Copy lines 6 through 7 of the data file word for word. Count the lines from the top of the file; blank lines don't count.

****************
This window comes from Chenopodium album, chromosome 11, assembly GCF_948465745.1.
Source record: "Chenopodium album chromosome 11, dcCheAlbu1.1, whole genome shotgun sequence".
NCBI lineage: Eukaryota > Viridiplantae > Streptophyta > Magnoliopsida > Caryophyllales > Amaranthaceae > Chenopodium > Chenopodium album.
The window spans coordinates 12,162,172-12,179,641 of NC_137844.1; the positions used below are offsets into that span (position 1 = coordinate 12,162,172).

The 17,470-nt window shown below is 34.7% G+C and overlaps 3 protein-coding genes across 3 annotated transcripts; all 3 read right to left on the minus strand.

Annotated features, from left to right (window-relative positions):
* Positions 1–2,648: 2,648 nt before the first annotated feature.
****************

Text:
Annotated features, from left to right (window-relative positions):
* Positions 1–2,648: 2,648 nt before the first annotated feature.